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Belgium, Portugal and other European countries prohibit managers from contacting employees outside of working hours

February 4, 2022
Borderless Leadership

It’s a global renaissance for workers, as the tight job market has forced the hands of management. They now need to do whatever it takes to attract, recruit and retain employees. Businesses are offering free college tuition and remote, hybrid and flexible work styles. They are now also attentive to the mental health and emotional well-being of workers and concerned about helping people stave off burnout.

Over the pandemic, people put in more working hours than ever before. It was a result of being stuck indoors without much else to do, and the pressure to produce or risk losing your job, especially in the first year and a half of the outbreak. Calls, texts, emails, Slack messages and Zoom requests were expected to be answered—whether it was in the evening or on the weekends. This placed a big burden on the employee. It was a no-win scenario. If they didn’t respond swiftly, there might be a price to pay. Responding at all hours to the boss could lead to overwhelming stress and burnout.

In an endeavor to enhance the quality of the lives of Belgium workers, the European country announced that thousands of federal civil servants will no longer have to answer calls or emails from their bosses outside of working hours. Around 65,000 government workers earned “the right to disconnect,” in hopes of leading a better work-life balance.

With the newly enacted rule, federal civil servants cannot be contacted outside established working hours. There is an understanding, however, that on occasions, “exceptional and unforeseen circumstances require action that cannot wait until the next working period.” The rule also ensures that employees won’t be punished or treated differently if they don’t answer correspondence outside of standard working hours.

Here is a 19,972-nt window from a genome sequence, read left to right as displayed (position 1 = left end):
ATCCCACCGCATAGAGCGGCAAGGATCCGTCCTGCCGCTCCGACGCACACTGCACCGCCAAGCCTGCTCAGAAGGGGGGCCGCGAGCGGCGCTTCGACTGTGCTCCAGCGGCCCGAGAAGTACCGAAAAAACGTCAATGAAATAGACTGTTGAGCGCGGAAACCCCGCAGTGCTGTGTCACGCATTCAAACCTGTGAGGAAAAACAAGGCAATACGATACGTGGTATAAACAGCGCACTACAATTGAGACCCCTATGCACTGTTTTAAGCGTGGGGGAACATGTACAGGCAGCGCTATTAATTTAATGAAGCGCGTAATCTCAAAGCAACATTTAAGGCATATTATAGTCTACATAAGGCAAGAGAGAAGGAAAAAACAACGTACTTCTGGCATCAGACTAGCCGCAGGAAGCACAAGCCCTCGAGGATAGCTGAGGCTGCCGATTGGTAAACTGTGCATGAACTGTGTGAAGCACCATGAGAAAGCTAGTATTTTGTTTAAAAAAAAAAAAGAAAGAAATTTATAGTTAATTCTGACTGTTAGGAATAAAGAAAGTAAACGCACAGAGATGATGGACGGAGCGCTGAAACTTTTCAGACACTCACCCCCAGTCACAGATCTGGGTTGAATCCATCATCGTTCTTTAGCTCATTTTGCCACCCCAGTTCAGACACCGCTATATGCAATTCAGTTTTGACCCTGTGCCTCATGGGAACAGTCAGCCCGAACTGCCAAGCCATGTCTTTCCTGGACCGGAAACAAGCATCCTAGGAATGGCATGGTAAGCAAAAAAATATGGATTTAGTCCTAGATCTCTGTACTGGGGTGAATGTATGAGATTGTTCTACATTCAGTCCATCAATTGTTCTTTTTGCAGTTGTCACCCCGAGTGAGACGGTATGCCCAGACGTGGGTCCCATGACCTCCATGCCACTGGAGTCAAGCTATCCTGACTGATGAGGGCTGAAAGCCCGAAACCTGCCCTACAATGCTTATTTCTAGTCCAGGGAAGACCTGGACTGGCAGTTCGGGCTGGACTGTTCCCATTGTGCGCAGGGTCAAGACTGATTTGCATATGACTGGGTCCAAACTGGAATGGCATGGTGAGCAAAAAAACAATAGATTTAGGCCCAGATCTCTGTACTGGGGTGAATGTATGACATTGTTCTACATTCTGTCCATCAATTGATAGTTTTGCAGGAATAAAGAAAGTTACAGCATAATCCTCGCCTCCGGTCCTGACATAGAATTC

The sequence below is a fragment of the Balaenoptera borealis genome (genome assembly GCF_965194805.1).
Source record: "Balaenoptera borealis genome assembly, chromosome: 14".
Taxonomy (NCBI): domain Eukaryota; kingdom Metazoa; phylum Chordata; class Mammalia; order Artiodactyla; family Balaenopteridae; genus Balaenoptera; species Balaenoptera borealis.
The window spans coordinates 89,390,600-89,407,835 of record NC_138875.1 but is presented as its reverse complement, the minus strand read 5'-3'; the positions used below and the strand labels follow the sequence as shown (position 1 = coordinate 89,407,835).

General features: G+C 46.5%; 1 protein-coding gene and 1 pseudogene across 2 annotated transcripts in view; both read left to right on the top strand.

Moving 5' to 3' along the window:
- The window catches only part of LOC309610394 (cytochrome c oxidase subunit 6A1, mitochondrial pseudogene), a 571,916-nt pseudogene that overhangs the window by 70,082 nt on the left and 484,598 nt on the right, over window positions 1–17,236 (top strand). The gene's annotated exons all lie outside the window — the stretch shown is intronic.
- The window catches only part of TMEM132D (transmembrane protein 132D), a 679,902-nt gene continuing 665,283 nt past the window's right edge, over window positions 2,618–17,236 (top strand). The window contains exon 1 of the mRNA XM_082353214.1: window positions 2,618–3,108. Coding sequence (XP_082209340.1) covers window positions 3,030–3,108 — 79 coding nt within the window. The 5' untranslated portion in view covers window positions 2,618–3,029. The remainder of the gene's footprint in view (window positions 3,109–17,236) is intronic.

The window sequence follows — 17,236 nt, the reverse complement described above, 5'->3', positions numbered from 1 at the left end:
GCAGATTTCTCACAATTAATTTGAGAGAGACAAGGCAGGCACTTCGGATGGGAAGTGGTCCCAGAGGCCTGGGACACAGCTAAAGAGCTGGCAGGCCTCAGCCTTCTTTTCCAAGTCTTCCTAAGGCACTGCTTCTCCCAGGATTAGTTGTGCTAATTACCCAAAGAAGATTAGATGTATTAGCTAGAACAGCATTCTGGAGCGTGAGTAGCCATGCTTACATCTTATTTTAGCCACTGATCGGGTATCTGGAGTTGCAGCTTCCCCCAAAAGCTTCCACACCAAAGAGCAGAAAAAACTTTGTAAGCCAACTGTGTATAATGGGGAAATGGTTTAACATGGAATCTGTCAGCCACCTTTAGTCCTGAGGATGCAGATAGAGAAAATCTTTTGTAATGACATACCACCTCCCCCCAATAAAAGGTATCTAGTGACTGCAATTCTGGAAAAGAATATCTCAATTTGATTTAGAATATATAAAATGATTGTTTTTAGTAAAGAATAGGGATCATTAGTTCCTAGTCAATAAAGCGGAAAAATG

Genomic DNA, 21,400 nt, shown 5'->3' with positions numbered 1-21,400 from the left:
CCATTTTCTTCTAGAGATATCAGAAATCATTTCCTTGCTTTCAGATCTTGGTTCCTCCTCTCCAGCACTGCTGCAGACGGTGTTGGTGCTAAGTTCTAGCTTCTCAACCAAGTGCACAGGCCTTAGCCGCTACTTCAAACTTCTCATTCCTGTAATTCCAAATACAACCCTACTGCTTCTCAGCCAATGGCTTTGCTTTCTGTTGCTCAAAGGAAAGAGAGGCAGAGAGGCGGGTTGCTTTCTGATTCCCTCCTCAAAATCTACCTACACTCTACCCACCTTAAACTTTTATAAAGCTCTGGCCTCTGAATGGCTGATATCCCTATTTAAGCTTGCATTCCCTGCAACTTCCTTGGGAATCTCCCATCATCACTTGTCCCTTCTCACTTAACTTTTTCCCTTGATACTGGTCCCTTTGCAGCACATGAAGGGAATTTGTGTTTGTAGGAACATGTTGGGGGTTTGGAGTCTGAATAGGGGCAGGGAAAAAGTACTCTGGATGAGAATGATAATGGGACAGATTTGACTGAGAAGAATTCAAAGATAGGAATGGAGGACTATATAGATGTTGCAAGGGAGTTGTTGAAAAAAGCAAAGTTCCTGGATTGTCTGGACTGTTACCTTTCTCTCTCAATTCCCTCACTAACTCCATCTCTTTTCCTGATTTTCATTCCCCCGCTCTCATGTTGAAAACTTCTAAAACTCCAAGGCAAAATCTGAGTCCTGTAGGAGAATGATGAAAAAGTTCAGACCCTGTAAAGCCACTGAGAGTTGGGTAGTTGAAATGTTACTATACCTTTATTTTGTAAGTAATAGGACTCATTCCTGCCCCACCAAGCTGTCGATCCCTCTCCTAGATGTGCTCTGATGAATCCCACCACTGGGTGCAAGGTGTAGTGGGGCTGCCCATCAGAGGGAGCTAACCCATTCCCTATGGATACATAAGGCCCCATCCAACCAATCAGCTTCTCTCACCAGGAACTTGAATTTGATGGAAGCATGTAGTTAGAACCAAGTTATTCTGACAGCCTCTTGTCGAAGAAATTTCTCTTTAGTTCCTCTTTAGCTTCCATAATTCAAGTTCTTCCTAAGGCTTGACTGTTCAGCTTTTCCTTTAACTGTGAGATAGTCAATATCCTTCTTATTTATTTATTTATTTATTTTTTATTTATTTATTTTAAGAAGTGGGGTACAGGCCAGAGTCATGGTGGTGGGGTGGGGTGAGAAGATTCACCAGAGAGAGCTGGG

Petra De Sutter, the Belgian minister for public administration, referred to stress and burnout as the “real disease of today.” De Sutter added that the right to disconnect combats “excessive work stress and burnout” among federal civil servants. Related to the right to disconnect, Belgium’s federal government is also considering a proposal to initiate a four-day workweek of 38 to 40 hours for full-time staff.

Europe is far ahead of the United States on these matters. Back in 2016, France ushered in the right to disconnect. Thereafter, Italy followed suit in 2017, and Spain one year later. Ireland implemented the right of all employees to disconnect in 2021.

by Jack Kelly



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